Huxley didn’t sleep that night. He only managed to get himself into a semi-lucid state where his dreams began to spill over into reality. Silhouettes of humans were sitting upside down on the ceiling. Weird fish were swimming through the air. An enormous shadow was making its way across Huxley's bed. He welcomed them all.

There was a creak from the door. His dreams vanished upon seeing Emma. There was a confidence to her gate. She planted each foot in front of the other as if she didn't have a single worry in her heart. The floor wouldn't dare collapse under her because she was a real human. A living, breathing human being. She was in a different uniform: gray shirt and pants, thick leather boots, and a small beret. It made her look like one of the nurses.

She placed a neatly stacked pile of paper beside Huxley's legs. Then she whispered, "These are for your treatment."

Huxley's face went white, but it refused to combust into anger. What was there to destroy anymore? Their relationship was barren now. There was no hope for it. He examined the first page.

SUBTHERIUM TREATMENT OPTIONS

“I can’t get out of this.”

"No."

Huxley sighed. He gulped down all the words he wanted to say. They didn't matter. They weren't strong enough to fly to her ears anyway. His mouth, with its last burst of rebelliousness, let them drip out in a deathly tone. "I trusted you once. I think I did, at least. That was a stupid idea. How long have I known you? A week, maybe less? And… I actually trusted you. I don't trust people. I don't trust David. But when I spoke to you, I felt like I could. And now you're the reason why I'm going to die. I hate you, Emma. I hate you so, so much…"

Emma almost dared to smile. "You have shown suicidal tendencies, so you'll be placed under increased security. You'll be transferred to a new room, one that's safer for you given your current mental state."

Physical Transmogrification: Subtherium is submerged in a liquid container composed of 5% [REDACTED], 17% [REDACTED], 77% sodium fluoroacetate, and 1% other nonanomalous mixtures. Activation commences, and the body is converted into a human.

He looked up at her. "I can't accept this."

She was smiling. It was meticulously subtle, but Huxley could see the invisibly small hints that gave it away. They showed what she was really feeling. That look on her face — she wasn't a predator anymore, she was a hunter. More advanced, better trained, colder. She said, "It's not your decision anymore, Huxley."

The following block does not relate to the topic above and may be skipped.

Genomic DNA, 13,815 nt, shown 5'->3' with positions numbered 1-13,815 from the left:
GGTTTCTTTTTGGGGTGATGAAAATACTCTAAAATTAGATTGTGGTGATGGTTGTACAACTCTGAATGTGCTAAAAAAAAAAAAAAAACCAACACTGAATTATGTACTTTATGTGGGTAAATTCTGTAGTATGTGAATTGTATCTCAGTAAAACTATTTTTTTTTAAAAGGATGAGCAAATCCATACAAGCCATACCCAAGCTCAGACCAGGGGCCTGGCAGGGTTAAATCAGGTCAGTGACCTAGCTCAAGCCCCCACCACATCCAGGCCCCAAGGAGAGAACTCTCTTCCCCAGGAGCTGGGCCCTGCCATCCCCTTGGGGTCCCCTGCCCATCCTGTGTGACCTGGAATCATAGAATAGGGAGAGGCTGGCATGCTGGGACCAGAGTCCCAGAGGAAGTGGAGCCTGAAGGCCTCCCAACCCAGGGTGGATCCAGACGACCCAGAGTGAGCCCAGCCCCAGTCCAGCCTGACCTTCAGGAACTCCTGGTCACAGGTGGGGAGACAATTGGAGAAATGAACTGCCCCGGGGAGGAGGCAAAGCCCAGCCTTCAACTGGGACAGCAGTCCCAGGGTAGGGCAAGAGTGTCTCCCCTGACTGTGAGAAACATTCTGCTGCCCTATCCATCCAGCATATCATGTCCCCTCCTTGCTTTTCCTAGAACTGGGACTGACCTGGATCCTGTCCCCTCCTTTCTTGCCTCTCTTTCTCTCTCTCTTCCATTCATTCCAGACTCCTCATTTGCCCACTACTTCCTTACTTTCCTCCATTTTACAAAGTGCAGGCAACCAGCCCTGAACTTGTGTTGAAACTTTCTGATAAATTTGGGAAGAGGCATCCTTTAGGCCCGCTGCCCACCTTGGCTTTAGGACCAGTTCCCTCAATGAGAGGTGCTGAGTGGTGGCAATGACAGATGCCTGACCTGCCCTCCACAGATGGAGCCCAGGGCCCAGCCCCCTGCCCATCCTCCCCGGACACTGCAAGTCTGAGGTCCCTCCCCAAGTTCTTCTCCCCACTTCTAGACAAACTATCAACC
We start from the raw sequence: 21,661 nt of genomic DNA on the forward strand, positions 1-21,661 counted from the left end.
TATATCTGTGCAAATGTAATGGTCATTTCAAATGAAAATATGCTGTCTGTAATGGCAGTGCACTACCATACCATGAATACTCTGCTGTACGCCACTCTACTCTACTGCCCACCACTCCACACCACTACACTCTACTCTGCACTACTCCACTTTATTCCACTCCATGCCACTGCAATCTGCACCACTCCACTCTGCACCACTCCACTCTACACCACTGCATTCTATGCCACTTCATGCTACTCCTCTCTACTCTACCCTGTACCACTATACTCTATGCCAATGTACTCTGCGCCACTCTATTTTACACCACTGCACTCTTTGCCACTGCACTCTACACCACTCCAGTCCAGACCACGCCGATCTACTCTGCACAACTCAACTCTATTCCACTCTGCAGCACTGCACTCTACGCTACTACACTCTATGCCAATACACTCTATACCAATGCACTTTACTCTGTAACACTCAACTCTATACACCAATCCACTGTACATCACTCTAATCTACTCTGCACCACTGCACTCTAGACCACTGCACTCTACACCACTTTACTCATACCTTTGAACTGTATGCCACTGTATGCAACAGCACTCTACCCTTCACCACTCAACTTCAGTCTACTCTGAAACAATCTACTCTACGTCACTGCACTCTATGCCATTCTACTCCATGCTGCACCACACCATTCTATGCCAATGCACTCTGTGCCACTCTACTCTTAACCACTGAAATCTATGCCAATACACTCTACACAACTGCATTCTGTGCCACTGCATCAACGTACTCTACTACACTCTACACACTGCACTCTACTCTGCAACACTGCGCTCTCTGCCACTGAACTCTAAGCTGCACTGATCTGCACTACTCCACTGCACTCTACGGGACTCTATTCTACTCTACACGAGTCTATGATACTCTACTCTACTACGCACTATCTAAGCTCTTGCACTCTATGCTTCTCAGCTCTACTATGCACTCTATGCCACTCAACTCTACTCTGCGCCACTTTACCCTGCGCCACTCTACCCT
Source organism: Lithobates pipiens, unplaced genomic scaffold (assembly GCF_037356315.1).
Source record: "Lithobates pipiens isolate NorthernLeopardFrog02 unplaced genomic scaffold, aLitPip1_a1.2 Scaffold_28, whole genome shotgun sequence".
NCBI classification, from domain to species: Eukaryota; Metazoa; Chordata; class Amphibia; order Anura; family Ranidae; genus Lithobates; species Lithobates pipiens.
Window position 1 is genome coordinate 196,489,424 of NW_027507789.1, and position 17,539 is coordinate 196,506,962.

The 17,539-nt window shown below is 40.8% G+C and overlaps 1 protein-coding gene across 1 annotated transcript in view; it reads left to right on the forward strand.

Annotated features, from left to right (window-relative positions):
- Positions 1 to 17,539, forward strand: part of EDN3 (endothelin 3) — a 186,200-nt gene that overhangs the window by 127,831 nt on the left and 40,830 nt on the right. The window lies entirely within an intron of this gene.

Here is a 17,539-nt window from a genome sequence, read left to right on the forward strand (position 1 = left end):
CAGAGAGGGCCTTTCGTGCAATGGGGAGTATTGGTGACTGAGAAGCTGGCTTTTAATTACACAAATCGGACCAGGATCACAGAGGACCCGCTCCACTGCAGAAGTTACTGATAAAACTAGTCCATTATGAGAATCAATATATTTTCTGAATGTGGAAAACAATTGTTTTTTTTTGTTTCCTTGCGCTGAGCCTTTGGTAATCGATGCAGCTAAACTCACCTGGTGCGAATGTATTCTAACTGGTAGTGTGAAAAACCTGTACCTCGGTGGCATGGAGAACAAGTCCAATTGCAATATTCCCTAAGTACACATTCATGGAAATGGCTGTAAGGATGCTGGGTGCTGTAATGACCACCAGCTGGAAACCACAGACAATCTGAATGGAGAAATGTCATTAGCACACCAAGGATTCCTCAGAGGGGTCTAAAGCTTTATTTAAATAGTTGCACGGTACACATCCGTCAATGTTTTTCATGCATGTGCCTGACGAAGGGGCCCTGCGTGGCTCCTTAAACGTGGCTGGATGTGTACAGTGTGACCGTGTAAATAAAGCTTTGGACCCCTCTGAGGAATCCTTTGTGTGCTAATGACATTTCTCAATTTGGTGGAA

Then she gathered the papers and left. The room was quiet and undisturbed.

Huxley was grinning. That grin fell to a smile, which fell to a laugh, which fell into a hysterical bout of crying that left him desperately trying to hold onto himself. It was hilarious. It really was. It only took a single day and a few smug words for his entire fucking life to end. It didn't matter how well he had weaved his story. It didn't matter how many years he sacrificed to this organization that did not care if he came in every morning. He made one mistake, so he must die. That was how things worked.

He could see how it would play out now. Emma would walk right up to the Site Director's office. She would slip on her best expression. She would spill his secrets out on to the table. The Director would feel such immense pride for her. She was willing to give up a close friend to aid the Foundation — to aid all of humankind.

They would gift her holidays, spread her image, and manufacture discoveries for her like they did for Clef. They would scrub her history clean of all imperfections, of all mistakes, of all atrocities like they did for Bright. They would bury every witness, every historian, and every lying inhuman like they did for Trauss. They would love her like a god, because she was a god. And every time they stooped down to pray, they would spit on Huxley.

He couldn't blame them. They didn't hate him; they didn't feel disgusted. They just wanted to know what it would feel like to murder something that looked just like them. They wanted to feel the glee that came from dragging a body to a surgical room and watching its flesh get torn away and its organs removed. They wanted to hear it scream. They wanted to live knowing that soon its pathetic little brain would be forced to say goodnight. Then they would smile and clap. They would celebrate the doctors. They would say that those surgeons, those brilliant men and women, were the only ones left today willing to prioritize the human race over this scum.

And the world would smile and clap. They would celebrate his death. A few would cry, but only because they weren't the ones that had the opportunity to gun him down themselves. Their parents would console them and tell them not to worry. There's more to life than killing mutts. The point was the journey and the joy of knowing that whatever happened, humanity would always survive. Everybody kept that unshakable truth in their heart. Everybody except Huxley. That was what was funny about it. Every single person knew that this exact situation would happen except for the animal that it would happen to. It didn't have a right to complain. It didn't have a right to beg for another trial, for another chance. It should have realized sooner that things like him don't get second chances. It should have known that the last dying remnant of the imperfect past doesn't get to pass on to the future. Yet it was just too stupid to see.

And that made Huxley laugh.










Post-Foundation